All Saints Church, Harewood
OS grid reference:-SE 311 446
Standing in the parkland of magnificent Harewood House, the Yorkshire seat of the Earl and Countess of Harewood, All Saints' church, a designated Grade I listed building, dates back to the fifteenth century.
The church was constructed in around 1410 by Elizabeth and Sybil, the daughters of William de Aldburgh of the nearby Harewood Castle, and was originally dedicated to the Holy Cross. It was not the first church to occupy the site. There is a record of a priest here in the tenth century.
In 1739 the estate was acquired by the Lascelles family, who in later generations became the Earls of Harewood, and in 1759 they began the building of Harewood House. In the early 1780s the family added battlements and pinnacles to the church.
The building was restored in 1862-63 by Sir George Gilbert Scott.The restoration included replacement of the ceiling, the pews and the stained glass, and adding a new altar, lectern, pulpit and font.
It is remarkable for six pairs of effigies, dating from 1419 to 1510, described as being "the glory of the church", these depict the owners of Harewood and the nearby Gawthorpe estate. They are some of the greatest surviving examples of alabaster carving, virtually without rival in England and offer a fascinating glimpse into the amour, robes, jewellery and headdresses of the day.
The earliest depicts the judge William Gascoigne and his first wife, Elizabeth Mowbray, Cascoigne is in the robes of the Lord Chief Justice with a finely carved purse on one side and a dagger on the other. Elizabeth wears a full wide sleeved gown with a high girdle, and is depicted in an elaborate headdress. Roses and leaves form a chaplet which passes over two side templar nets an a veil. Centred on the front of the chaplet is a pelican badge showing traces of gilding. Her feet rest on a little dog.
The next pair of effigies date from 1426, and depict Richard Redmond and his wife, Elizabeth Aldborough. Richard lies in armour, Elizabeth's costume is notable for a heart pendant and the flower sprigged templar nets of her headdress. The next pair are similar in date and style, depicting William Rayther (pictured below left) and his wife Sybil Aldborough, sister to Elizabeth.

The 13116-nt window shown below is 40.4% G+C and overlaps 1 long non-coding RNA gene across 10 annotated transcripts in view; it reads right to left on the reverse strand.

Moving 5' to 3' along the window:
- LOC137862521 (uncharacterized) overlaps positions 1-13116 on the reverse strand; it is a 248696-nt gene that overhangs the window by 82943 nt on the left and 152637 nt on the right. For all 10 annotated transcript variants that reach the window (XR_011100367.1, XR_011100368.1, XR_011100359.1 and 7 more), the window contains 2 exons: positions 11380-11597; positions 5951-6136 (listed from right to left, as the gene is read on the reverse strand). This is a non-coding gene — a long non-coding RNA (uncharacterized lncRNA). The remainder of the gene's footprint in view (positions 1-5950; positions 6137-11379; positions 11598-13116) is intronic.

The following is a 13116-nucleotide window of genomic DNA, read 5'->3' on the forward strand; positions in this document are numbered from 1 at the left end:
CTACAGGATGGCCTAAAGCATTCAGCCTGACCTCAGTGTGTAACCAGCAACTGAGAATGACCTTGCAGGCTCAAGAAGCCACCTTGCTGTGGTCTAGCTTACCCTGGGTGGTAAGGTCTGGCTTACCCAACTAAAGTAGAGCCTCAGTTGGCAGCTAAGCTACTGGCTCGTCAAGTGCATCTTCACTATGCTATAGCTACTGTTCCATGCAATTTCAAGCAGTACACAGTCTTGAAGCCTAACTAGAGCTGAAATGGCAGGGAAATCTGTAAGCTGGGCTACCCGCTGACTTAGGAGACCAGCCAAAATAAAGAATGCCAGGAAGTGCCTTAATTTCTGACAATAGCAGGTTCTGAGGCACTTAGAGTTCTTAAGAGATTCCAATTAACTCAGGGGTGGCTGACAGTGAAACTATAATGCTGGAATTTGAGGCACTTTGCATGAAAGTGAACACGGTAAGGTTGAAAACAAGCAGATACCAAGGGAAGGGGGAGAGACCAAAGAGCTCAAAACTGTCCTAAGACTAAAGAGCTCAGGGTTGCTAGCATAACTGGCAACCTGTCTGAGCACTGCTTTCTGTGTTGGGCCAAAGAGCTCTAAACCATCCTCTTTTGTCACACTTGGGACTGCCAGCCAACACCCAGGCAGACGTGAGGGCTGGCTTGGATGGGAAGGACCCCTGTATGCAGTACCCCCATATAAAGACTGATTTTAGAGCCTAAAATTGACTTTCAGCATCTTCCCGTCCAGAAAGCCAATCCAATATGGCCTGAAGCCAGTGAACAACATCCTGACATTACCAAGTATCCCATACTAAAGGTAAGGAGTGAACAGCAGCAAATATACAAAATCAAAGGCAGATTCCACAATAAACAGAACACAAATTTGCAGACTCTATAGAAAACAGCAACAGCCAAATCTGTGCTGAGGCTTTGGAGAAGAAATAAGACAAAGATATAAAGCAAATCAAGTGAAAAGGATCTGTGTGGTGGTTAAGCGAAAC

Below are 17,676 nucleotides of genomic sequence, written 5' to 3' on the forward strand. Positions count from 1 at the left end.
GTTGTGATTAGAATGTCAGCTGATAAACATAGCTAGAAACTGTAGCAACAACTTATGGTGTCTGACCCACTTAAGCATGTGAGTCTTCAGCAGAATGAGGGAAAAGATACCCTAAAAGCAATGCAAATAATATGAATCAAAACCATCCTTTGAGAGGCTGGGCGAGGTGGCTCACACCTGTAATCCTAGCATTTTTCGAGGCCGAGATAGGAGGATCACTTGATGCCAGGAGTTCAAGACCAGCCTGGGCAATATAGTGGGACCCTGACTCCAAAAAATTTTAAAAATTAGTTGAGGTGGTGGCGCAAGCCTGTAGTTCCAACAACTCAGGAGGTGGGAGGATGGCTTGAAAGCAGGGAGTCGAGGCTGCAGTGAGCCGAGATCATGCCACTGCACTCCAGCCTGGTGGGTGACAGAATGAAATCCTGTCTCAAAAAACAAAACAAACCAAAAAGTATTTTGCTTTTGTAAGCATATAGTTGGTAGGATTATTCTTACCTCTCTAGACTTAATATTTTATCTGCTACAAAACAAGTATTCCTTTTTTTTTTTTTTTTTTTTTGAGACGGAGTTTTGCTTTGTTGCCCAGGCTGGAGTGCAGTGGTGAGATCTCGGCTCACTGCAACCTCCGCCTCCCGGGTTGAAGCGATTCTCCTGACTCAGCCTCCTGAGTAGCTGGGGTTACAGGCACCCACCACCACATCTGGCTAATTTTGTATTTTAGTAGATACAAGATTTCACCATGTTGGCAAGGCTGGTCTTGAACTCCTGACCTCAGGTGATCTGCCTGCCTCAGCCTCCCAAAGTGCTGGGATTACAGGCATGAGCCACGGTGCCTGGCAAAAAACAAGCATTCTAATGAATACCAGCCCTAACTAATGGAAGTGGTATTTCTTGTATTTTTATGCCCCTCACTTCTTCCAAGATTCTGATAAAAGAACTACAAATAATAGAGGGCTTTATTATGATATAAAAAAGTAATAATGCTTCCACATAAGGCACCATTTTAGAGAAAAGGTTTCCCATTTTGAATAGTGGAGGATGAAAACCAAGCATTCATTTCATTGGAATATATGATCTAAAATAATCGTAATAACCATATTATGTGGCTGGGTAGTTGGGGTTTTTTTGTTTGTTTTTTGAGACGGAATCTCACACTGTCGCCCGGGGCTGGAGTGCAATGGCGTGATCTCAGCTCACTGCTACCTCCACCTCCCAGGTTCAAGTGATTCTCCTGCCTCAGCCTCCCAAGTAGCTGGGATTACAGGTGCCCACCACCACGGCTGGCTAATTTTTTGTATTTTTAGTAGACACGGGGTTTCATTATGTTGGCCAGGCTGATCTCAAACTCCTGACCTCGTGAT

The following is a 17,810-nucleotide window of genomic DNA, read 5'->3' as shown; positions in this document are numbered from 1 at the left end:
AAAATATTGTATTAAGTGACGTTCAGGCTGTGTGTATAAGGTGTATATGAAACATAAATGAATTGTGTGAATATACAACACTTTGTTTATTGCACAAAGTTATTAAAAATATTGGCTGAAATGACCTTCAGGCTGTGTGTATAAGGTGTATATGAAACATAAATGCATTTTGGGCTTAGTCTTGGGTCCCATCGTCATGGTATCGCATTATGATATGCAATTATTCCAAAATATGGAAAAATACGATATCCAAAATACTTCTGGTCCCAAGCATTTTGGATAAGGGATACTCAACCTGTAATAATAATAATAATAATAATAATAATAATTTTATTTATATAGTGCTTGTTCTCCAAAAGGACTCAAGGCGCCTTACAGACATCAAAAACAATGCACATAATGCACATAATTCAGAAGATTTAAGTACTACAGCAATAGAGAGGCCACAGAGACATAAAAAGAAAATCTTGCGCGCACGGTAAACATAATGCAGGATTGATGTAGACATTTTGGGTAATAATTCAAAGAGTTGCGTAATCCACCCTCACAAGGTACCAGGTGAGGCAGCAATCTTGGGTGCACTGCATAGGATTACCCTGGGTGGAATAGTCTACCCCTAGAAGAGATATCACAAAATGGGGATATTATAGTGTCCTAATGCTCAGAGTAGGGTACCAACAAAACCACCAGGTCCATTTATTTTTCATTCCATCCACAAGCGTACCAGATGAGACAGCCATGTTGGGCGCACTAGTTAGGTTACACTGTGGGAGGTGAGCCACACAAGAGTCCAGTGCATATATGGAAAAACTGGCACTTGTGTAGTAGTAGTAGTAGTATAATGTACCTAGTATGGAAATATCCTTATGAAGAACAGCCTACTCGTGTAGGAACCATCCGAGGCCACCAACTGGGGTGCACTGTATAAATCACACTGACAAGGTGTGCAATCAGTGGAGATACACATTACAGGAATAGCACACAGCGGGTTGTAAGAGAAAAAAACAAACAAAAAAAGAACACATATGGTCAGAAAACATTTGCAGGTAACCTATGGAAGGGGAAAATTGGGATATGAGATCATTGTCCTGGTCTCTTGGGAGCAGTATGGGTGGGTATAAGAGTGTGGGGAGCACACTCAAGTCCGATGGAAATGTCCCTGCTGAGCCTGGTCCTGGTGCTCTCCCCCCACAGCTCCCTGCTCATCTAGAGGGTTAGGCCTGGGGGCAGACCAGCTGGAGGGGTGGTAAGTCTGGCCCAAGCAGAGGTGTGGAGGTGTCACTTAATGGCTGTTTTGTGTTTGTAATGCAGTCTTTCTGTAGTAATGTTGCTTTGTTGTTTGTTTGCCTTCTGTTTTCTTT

The next couple sees another William Gascoigne, grandson to the judge, with his wife Margaret Clare (pictured right). Gascoigne is armoured, Margaret is dressed as a widow in a simple gown and mantle. The fifth pair of effigies date from1487 and are of another William Gascoigne and his wife Mary Percy. Mary is also dressed as a widow, in gown and mantle.
Each subsequent tomb shows greater and greater sophistication in the carving and the detail of costume. The latest, of Edward Redman, is thought to be a true likeness of the man,which was rare in Medieval times. At his feet is a tiny but perfectly carved figure of a bedesman who is shown saying prayers for the soul of the departed.
On the north wall is a much more modern memorial, to the 6th Earl of Harewood and his wife, HRH Princess Mary, the only daughter of George V and Queen Mary of Teck..
The church contains two fonts; one is Norman and the other dates from the Victorian era. The octagonal pulpit dates from the nineteenth century and contains marble columns and carved stone panels. The altar rails and gates are a memorial to King George V and include the insignia of the Order of the British Empire, Order of the Garter, Order of the Thistle and Order of St Patrick.
There are fragments of original fourteenth century stained glass, offering a contrast to the late Victorian glass in the west window, the work of the famous Kempe studio.
The church was restored in 1862-63 by Sir George Gilbert Scott, designer of St Pancras Station, the Albert Memorial and many churches. The interior has an unadorned simplicity and there is a fine west window. All the monuments were originally brightly coloured, but the colour has faded, leaving the white alabaster.
By 1978 the effigies on the alabaster monuments were deteriorating and the church was taken into the care of the Churches Conservation Trust, who restored and repairs were carried out to the fabric of the church. All Saints was declared redundant on 1 November 1977, and was vested in the Trust on 24 October 1978. Excavations on the site have unearthed numerous early medieval artefacts, including a carved panel thought to be Anglo-Danish (pre-Conquest), and twelfth century column shafts.